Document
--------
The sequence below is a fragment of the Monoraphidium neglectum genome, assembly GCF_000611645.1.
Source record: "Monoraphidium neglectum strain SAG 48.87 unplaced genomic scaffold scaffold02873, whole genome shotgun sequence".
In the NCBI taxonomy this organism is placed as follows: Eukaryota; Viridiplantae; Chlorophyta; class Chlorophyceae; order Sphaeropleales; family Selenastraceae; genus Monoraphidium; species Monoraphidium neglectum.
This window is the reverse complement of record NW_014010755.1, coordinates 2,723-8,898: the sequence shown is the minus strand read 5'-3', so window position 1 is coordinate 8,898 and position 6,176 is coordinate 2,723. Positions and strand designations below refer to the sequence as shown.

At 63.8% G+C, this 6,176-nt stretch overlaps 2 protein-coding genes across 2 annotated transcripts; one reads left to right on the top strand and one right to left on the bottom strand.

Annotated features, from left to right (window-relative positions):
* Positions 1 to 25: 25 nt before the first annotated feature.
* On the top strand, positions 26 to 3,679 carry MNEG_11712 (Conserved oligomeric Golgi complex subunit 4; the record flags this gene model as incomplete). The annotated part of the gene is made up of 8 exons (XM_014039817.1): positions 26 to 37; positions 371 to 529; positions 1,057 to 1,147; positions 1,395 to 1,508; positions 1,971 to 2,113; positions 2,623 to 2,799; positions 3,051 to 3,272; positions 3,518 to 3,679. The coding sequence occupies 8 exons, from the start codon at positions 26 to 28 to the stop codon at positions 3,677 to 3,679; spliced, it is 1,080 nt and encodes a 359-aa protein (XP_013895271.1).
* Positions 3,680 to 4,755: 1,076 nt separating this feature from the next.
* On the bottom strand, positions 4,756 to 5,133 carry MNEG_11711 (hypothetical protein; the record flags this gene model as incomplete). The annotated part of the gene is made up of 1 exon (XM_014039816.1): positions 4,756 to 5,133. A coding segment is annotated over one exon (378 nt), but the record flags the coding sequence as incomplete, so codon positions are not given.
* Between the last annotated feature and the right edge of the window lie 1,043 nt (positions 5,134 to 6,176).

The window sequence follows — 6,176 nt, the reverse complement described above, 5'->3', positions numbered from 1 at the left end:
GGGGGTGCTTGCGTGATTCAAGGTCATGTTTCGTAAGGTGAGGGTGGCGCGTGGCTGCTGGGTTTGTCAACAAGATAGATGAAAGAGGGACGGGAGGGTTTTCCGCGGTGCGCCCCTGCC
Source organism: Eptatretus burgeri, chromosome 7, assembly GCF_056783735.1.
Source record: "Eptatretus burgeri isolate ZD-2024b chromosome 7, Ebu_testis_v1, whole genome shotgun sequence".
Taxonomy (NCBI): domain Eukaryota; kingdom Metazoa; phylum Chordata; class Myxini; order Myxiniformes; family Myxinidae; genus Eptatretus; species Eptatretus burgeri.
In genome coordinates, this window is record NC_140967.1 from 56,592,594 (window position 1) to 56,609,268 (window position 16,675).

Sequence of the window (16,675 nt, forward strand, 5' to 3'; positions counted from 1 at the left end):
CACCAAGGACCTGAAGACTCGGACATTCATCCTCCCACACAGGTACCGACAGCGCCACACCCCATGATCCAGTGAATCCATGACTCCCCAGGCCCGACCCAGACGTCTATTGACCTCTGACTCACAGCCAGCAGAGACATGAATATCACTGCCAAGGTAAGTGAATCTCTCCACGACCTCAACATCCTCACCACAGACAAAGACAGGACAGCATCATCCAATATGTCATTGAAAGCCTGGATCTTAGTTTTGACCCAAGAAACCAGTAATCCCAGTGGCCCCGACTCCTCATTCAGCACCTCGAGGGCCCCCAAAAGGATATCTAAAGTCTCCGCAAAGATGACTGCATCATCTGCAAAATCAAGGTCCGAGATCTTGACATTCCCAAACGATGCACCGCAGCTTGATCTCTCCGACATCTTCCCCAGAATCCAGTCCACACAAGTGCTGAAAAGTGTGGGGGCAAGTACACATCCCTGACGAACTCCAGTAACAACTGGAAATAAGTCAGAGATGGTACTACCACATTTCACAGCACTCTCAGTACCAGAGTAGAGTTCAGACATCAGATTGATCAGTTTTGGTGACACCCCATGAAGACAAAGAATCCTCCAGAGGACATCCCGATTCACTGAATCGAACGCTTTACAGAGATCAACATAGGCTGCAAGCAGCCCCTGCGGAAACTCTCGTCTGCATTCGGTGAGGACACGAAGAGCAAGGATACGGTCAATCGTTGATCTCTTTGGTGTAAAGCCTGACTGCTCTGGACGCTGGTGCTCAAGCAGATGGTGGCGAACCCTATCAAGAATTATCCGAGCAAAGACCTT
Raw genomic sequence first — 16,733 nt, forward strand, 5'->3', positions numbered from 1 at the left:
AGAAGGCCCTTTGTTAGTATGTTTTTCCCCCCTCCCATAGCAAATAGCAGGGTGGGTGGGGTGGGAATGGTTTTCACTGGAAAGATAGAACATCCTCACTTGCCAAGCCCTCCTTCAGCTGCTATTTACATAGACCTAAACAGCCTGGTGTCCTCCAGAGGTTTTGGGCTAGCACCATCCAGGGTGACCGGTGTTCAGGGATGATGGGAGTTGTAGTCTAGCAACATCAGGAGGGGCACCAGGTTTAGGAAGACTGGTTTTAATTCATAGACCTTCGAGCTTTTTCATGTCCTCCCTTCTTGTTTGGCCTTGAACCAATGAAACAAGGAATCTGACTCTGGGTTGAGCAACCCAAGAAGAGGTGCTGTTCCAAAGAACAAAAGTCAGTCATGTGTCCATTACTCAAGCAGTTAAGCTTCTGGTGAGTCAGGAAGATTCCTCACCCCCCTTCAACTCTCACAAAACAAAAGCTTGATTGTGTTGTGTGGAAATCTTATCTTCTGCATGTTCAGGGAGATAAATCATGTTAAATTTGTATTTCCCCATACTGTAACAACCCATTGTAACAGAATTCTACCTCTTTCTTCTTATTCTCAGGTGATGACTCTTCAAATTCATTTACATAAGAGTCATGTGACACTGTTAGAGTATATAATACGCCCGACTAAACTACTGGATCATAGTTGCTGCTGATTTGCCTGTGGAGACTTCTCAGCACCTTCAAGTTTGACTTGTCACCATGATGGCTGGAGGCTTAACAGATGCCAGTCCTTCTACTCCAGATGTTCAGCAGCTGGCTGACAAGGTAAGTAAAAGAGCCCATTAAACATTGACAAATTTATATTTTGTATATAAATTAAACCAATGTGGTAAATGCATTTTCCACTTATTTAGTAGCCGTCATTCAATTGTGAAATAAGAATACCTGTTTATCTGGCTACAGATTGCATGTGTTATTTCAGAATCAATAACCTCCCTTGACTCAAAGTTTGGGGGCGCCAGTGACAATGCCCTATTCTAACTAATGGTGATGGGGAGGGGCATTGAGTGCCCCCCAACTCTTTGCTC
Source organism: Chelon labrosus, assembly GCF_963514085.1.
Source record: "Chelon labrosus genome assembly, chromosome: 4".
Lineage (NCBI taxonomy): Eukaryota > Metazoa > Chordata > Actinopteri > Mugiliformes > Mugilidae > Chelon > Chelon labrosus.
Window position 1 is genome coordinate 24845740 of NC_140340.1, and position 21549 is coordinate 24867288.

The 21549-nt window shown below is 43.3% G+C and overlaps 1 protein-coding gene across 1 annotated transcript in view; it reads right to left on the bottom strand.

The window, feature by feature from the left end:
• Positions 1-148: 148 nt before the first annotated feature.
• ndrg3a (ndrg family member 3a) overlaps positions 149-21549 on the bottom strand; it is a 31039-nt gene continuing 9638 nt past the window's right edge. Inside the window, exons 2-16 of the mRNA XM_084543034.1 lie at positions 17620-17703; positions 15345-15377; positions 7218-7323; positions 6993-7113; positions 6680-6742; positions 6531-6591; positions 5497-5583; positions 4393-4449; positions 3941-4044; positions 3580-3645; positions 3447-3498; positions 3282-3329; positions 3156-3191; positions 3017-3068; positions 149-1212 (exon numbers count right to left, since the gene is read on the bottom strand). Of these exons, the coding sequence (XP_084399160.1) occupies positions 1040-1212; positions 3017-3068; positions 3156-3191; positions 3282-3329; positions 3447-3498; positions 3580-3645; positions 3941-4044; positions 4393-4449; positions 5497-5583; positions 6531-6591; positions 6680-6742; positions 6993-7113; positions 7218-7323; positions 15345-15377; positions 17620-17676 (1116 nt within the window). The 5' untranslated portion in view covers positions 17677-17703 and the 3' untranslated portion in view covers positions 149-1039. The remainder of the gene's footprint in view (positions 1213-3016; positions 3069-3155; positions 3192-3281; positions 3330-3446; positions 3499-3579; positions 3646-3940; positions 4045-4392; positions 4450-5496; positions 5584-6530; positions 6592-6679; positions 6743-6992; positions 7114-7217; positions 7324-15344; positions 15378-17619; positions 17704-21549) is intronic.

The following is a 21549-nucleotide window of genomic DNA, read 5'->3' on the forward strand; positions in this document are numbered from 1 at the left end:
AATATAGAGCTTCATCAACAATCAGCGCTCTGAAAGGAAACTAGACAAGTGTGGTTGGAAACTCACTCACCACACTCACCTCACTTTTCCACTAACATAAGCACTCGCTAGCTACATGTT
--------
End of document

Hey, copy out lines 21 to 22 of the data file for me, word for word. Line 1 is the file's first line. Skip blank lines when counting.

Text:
AGAAGGCCCTTTGTTAGTATGTTTTTCCCCCCTCCCATAGCAAATAGCAGGGTGGGTGGGGTGGGAATGGTTTTCACTGGAAAGATAGAACATCCTCACTTGCCAAGCCCTCCTTCAGCTGCTATTTACATAGACCTAAACAGCCTGGTGTCCTCCAGAGGTTTTGGGCTAGCACCATCCAGGGTGACCGGTGTTCAGGGATGATGGGAGTTGTAGTCTAGCAACATCAGGAGGGGCACCAGGTTTAGGAAGACTGGTTTTAATTCATAGACCTTCGAGCTTTTTCATGTCCTCCCTTCTTGTTTGGCCTTGAACCAATGAAACAAGGAATCTGACTCTGGGTTGAGCAACCCAAGAAGAGGTGCTGTTCCAAAGAACAAAAGTCAGTCATGTGTCCATTACTCAAGCAGTTAAGCTTCTGGTGAGTCAGGAAGATTCCTCACCCCCCTTCAACTCTCACAAAACAAAAGCTTGATTGTGTTGTGTGGAAATCTTATCTTCTGCATGTTCAGGGAGATAAATCATGTTAAATTTGTATTTCCCCATACTGTAACAACCCATTGTAACAGAATTCTACCTCTTTCTTCTTATTCTCAGGTGATGACTCTTCAAATTCATTTACATAAGAGTCATGTGACACTGTTAGAGTATATAATACGCCCGACTAAACTACTGGATCATAGTTGCTGCTGATTTGCCTGTGGAGACTTCTCAGCACCTTCAAGTTTGACTTGTCACCATGATGGCTGGAGGCTTAACAGATGCCAGTCCTTCTACTCCAGATGTTCAGCAGCTGGCTGACAAGGTAAGTAAAAGAGCCCATTAAACATTGACAAATTTATATTTTGTATATAAATTAAACCAATGTGGTAAATGCATTTTCCACTTATTTAGTAGCCGTCATTCAATTGTGAAATAAGAATACCTGTTTATCTGGCTACAGATTGCATGTGTTATTTCAGAATCAATAACCTCCCTTGACTCAAAGTTTGGGGGCGCCAGTGACAATGCCCTATTCTAACTAATGGTGATGGGGAGGGGCATTGAGTGCCCCCCAACTCTTTGCTC
Source organism: Chelon labrosus, assembly GCF_963514085.1.